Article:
Reported to have been an unassuming man in private (once married to Dorothy Mae Good, with whom he had three children - a son and two daughters); however, he had serious, and ultimately fatal, drinking problems. On a tragic night in 1962, a policeman rushed to a Minneapolis address following reports of a domestic dispute between Hare and his girlfriend. On entering the house, he discovered that Hare had shot the girl dead. Presumably in a state of panic, Hare rounded on the policeman and shot him dead too. He received a life sentence in 1964 for this double murder and spent the last sixteen years of his life in a Minneapolis jail, dying of cancer in 1980.

Wednesday, January 12, 2011

Hambone Willie Newbern

Hambone Willie Newbern (1899-1947) was a guitar-playing blues musician. His home community was in the Brownsville, Tennessee area along Tennessee State Route 19. He was reported to have played with Yank Rachell and Sleepy John Estes (from whom most of our knowledge of Hambone was gained) in the 1920s and '30s. He recorded one of the earliest known versions of the blues standard "Rollin' and Tumblin'" in 1929.Little is known about blues songster Hambone Willie Newbern; a mere half-dozen sides comprise the sum of his recorded legacy, but among those six is the first-ever rendition of the immortal Delta classic "Roll and Tumble Blues." Reportedly born in 1899, he first began to make a name for himself in the Brownsville, TN area, where he played country dances and fish fries in the company of Yank Rachell; later, on the Mississippi medicine show circuit, he mentored Sleepy John Estes (from whom most of the known information about Newbern originated). While in Atlanta in 1929, Newbern cut his lone session; in addition to "Roll and Tumble," which became an oft-covered standard, he recorded songs like "She Could Toodle-Oo" and "Hambone Willie's Dreamy-Eyed Woman's Blues," which suggest an old-fashioned rag influence. By all reports an extremely ill-tempered man, Newbern's behavior eventually led him to prison, where a brutal beating is said to have brought his life to an end around 1947.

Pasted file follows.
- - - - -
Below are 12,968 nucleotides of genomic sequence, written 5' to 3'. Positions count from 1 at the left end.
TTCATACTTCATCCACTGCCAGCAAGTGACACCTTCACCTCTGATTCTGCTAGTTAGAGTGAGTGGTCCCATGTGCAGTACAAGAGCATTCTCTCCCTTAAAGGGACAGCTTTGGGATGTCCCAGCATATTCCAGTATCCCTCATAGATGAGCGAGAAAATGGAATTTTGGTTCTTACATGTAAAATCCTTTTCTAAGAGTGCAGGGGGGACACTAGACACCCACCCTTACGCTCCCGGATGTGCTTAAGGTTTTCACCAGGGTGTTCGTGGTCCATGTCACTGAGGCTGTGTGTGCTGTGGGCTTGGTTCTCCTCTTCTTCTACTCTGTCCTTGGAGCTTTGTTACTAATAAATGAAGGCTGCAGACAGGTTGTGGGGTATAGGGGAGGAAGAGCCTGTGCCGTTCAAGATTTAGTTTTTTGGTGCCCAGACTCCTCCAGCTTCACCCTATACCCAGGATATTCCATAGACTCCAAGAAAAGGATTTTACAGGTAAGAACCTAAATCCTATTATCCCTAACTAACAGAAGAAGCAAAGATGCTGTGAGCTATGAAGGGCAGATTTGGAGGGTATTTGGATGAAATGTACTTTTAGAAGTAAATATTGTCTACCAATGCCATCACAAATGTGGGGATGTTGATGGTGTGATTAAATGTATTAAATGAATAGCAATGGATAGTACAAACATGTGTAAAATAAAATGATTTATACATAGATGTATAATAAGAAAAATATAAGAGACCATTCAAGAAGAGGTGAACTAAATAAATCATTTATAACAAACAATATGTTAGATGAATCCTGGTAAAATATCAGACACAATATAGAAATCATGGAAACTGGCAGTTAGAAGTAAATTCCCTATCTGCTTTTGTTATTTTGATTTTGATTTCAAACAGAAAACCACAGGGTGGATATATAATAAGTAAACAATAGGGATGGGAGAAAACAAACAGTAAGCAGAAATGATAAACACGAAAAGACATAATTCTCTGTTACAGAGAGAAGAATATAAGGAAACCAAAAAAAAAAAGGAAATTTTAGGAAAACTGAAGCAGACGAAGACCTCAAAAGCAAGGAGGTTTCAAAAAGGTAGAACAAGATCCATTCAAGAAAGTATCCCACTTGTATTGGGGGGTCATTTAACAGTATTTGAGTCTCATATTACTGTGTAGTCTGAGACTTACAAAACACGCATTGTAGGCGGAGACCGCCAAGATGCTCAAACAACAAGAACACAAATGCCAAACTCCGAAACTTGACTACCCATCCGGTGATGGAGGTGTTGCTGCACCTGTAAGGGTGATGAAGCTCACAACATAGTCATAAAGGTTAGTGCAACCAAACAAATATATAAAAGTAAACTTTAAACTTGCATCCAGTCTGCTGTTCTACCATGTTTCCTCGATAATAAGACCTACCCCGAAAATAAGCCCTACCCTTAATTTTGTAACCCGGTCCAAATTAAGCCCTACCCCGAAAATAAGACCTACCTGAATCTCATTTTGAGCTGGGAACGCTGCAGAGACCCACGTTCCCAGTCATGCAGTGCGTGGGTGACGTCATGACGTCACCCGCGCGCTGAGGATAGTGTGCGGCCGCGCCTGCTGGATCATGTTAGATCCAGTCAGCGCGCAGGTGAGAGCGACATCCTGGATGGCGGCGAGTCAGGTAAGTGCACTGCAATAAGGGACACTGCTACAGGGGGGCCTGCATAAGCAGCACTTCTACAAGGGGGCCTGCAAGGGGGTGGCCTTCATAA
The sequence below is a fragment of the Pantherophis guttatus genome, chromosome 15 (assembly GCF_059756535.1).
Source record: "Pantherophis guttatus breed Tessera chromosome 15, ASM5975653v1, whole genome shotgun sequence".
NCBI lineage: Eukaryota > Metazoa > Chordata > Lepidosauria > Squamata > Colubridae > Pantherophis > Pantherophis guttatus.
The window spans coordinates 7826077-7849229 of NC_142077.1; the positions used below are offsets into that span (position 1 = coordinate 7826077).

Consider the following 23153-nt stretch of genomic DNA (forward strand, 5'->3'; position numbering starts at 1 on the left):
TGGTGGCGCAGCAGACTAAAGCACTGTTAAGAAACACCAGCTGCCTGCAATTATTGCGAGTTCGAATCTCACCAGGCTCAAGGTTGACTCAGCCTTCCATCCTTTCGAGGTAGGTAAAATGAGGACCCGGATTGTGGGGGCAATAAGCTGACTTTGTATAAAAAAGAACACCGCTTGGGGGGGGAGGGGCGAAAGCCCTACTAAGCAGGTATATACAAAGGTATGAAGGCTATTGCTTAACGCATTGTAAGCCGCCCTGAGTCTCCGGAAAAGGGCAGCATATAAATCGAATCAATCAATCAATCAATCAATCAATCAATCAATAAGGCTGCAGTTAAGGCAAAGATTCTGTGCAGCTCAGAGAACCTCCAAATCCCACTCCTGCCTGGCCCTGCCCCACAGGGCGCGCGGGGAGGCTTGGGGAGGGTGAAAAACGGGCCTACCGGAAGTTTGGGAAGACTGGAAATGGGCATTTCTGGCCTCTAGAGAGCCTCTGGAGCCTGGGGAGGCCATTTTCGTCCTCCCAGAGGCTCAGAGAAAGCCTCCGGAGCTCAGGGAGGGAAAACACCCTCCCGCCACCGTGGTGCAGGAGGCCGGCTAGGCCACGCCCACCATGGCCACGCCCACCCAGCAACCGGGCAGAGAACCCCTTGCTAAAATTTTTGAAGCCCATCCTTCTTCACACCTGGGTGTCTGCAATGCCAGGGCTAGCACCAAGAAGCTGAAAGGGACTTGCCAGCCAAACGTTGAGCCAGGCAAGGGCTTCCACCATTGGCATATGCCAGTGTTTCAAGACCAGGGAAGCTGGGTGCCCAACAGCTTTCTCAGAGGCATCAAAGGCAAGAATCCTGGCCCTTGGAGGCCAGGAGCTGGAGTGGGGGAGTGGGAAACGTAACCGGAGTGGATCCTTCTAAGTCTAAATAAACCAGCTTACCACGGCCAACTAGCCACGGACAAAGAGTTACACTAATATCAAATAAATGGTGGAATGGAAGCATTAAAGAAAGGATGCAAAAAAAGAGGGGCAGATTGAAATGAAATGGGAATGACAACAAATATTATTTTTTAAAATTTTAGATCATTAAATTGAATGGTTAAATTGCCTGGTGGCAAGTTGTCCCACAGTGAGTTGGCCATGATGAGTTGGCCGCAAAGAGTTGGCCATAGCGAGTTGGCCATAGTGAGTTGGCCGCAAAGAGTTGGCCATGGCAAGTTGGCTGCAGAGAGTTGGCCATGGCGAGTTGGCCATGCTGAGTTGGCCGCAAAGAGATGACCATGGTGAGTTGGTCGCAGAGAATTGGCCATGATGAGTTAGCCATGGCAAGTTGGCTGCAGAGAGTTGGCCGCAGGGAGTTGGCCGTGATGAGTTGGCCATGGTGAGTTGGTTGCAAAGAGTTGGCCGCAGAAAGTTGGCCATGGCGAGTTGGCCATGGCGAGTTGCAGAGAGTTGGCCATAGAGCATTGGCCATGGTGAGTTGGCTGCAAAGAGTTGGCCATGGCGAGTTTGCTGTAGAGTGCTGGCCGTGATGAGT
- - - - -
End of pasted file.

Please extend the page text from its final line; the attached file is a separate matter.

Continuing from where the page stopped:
Saturday, January 1, 2011

Joe Hill Louis

Joe Hill Louis (September 23, 1921 – August 5, 1957), born Lester Hill, was an American singer, guitarist, harmonica player and one-man band. He is significant, along with fellow Memphis bluesman Doctor Ross as one of only a small number of one-man blues bands to have recorded commercially in the 1950s, and as a session musician for Sun Records.Louis was born Lester (or possibly Leslie) Hill on September 23, 1921 in Raines, Tennessee. His nickname “Joe Louis” arose as a result of a childhood fight with another youth.[2] At the age of 14 he left home to work as a servant for a wealthy Memphis family, and also worked in the Peabody Hotel, Memphis, in the late 1930s. From the early 1940s onwards he worked as a musician and one-man band.
Louis’ recording debut was made for Columbia in 1949, and his music was released on a variety of independent labels through the 1950s, most notably recording for Sam Phillips’ Sun Records,[2] for whom he recorded extensively as a backing musician for a wide variety of other singers as well as under his own name. His most notable recording was probably as guitarist on Rufus Thomas’s “Bear Cat”, recorded as an answer record to Big Mama Thornton’s “Hound Dog”, which reached No. 3 on the R&B chart and resulted in legal action for copyright infringement. He also shared writing credit for the song “Tiger Man”, which has been recorded by Elvis Presley, among others.
Around 1950 he took over the “Pepticon Boy” radio program on WDIA from B. B. King.
He was also known as “The Pepticon Boy” and “The Be-Bop Boy”.Louis died on August 5, 1957 in John Gaston Hospital, Memphis,at the age of 35, from tetanus contracted as a result of an infected cut to his thumb, sustained while working as an odd job man.